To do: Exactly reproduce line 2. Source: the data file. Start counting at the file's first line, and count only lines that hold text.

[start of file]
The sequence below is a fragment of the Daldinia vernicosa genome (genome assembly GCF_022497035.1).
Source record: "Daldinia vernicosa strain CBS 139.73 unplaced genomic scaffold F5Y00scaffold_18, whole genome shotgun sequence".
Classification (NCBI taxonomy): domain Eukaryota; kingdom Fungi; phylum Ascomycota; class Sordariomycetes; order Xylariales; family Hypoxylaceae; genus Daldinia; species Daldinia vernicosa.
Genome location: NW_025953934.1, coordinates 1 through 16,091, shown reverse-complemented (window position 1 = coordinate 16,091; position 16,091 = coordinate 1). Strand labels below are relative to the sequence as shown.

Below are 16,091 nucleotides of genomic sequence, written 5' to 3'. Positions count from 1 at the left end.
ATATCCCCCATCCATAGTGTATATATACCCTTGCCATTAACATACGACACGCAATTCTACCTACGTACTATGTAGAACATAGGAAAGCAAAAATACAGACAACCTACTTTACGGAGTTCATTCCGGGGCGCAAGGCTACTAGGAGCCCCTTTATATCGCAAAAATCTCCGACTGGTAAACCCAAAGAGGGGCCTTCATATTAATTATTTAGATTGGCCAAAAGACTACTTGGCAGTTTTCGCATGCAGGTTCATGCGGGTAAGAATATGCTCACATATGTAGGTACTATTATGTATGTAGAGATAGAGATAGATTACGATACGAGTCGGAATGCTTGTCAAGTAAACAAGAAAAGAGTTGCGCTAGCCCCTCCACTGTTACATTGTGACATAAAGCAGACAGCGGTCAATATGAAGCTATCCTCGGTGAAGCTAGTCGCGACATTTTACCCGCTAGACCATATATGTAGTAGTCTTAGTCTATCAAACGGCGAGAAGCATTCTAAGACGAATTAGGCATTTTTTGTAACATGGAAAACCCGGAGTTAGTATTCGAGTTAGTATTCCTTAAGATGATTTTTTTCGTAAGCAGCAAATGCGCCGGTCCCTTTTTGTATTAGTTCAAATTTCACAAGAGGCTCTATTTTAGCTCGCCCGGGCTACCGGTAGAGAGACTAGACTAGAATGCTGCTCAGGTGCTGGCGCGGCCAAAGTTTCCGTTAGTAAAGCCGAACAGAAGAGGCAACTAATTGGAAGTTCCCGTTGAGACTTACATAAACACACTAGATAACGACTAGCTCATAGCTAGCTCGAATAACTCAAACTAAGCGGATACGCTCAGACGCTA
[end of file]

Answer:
Source record: "Daldinia vernicosa strain CBS 139.73 unplaced genomic scaffold F5Y00scaffold_18, whole genome shotgun sequence".